The setting is a familiar one. A teacher sits across the table from an administrator. Both have note taking devices in front of them. The teacher – a spiral notebook and a pen he found on the floor after his last class. The administrator – an iPad with stylus.
They begin their debrief of the lesson the administrator has just observed. She pulls up the lesson plan the teacher submitted the day before using the district-approved template.
“I noticed the learning objective wasn’t on the board,” the administrator begins after some small talk.
And we’re off to the races.
While several pieces of the above scenario are glaringly unsettling, the piece to be focused on is not even mentioned.
In the schools we need, the adults must be working from a common and co-created definition of success.
When our teacher and administrator and their real-life counterparts at schools across the country sit down to de-brief, they are not likely to have a conversation about what a successful lesson looks like in the eyes of each other.
As such, any debrief conversation is likely to sound much like each person talking about an element they saw as successful (or not) and the other responding by attempting to fit that element into their own definition or argue against its importance.
A favorite question to ask school and district leaders at the top of any school year is, “What are three things you would like to achieve in order to count your school or district as successful this year?”
For most, such a frank and open question is met with a long non-answer that ends with, “all children being successful.” If we’re really lucky, they’ll also throw in “lifelong learners.”
Learning spaces that engage in conversations about their definitions of success are doing more than setting goals, they are setting culture as well. As Harvard Graduate School of Education Professor Richard Elmore says, “Language is culture.”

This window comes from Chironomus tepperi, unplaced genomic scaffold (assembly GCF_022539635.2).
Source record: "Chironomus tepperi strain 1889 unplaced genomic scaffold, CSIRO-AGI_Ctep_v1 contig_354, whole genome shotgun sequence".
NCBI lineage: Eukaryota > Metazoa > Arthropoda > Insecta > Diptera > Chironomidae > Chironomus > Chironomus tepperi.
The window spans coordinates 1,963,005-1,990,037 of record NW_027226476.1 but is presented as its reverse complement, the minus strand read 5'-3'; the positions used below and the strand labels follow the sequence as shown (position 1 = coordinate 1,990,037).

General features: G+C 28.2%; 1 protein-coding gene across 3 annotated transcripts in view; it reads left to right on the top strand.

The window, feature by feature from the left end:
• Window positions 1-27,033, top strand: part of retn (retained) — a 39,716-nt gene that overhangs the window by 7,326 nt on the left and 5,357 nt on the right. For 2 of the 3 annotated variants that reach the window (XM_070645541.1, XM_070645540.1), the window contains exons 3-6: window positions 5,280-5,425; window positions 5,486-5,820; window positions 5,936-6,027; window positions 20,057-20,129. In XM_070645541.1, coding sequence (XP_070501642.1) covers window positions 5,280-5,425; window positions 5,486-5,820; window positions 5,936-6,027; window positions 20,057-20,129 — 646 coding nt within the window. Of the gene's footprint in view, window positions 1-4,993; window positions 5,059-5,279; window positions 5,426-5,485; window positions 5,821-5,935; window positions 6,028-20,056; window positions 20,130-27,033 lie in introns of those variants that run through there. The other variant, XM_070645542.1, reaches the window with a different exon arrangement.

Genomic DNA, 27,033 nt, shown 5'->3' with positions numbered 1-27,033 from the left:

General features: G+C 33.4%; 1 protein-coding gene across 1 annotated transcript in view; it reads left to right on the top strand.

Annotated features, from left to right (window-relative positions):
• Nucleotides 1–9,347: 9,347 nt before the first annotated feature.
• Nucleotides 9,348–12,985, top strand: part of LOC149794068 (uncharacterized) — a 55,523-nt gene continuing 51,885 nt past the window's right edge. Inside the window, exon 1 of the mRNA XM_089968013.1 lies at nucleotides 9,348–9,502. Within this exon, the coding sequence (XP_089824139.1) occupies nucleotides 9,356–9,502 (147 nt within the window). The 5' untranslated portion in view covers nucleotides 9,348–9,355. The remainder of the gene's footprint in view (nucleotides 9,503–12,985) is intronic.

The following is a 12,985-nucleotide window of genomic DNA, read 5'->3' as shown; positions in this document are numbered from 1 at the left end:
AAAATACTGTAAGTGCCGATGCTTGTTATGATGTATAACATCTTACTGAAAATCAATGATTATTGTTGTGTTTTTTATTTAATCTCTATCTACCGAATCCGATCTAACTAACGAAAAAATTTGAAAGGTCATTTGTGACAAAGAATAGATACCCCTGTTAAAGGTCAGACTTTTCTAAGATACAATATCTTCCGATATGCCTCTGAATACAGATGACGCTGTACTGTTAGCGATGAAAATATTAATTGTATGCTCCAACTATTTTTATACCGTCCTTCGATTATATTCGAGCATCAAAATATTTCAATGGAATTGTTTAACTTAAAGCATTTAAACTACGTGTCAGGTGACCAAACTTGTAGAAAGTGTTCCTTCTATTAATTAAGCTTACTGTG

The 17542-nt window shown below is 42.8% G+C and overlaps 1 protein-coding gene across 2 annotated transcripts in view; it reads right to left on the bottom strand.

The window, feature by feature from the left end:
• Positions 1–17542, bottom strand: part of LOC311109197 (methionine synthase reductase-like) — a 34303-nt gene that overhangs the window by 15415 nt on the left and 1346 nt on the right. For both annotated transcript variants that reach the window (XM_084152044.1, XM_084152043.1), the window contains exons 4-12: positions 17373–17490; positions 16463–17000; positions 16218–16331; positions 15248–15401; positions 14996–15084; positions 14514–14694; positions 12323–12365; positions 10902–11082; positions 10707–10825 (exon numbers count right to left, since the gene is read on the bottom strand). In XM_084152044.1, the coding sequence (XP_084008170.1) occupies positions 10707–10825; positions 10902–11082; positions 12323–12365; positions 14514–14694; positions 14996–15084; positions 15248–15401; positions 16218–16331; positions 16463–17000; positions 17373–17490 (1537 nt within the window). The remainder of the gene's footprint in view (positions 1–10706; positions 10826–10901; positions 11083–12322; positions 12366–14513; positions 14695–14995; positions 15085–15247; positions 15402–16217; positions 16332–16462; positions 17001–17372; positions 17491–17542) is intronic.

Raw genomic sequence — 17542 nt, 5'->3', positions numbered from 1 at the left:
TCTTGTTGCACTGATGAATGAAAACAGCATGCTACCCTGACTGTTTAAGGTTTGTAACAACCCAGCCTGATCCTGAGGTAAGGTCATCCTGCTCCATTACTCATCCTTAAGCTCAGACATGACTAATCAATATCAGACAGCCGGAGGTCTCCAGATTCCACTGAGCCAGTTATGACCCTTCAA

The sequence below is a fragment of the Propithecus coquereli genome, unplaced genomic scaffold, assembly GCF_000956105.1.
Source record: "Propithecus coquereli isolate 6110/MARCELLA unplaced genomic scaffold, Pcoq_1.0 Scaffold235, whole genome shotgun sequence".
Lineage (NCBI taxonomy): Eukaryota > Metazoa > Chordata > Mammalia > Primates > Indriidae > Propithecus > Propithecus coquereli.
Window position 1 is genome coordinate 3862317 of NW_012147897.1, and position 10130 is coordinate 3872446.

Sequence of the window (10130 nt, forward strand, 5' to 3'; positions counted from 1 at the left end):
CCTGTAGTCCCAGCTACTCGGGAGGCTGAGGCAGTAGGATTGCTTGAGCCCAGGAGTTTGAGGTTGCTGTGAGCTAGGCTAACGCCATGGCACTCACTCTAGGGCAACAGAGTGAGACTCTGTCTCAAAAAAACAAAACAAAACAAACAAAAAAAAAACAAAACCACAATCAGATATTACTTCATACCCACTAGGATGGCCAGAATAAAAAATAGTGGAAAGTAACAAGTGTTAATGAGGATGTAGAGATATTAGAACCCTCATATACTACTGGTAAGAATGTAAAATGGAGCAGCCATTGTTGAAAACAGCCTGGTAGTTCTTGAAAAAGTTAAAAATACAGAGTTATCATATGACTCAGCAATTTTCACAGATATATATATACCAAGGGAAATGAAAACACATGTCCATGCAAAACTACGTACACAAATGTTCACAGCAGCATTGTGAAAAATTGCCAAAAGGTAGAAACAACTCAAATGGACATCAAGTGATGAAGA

By defining success together, administrators and teachers sidestep a language imbalance where discussions of teaching and learning are loaded with the language of administrators and result in teachers attempting to translate what they do into that language. Such unequal conversations are classroom-level instances of educational colonialism where the teachers are the colonized.
Instead, imagine a meeting at the close of a school year where all of the adults in the school sit together and are asked to write their responses to two questions:
- Were we successful this year?
- What makes you say that?
Two simple questions with the ability to uncover great swaths of unspoken cultural beliefs within the organization.
Move forward to the re-convening of the school the next Fall. Rather than standing in front of those assembled and speaking to them as though the year ahead and the people it will include are wholly separate from the previous school year, the principal returns to the questions with which the school concluded that last year.
“Here is how we defined success last year,” she says and distributes a listing of people’s anonymous responses grouped by similarities. “The question we must decide moving forward is, “How will we, as a learning organization, decide to define success this year?”
From there, the hard work begins of moving from a group of adults tacitly assuming they’re working toward the same measures of success to explicitly stating the standard toward which they will be working that year. Uncovering assumptions is a difficult and sometimes painful task. It may result in some teachers realizing their visions of success do not align with the goals of the school and thereby asking them if they are willing to re-align their definitions or asking if it is time for them to find another community better-synced with their beliefs.
The difference here is the co-creation of success and the ownership of all adults of the definition.
Returning to our teacher and administrator de-brief, imagine the conversation they are able to have and the language they will share as a result of their shared definition of success. Imagine the democracy of such a school.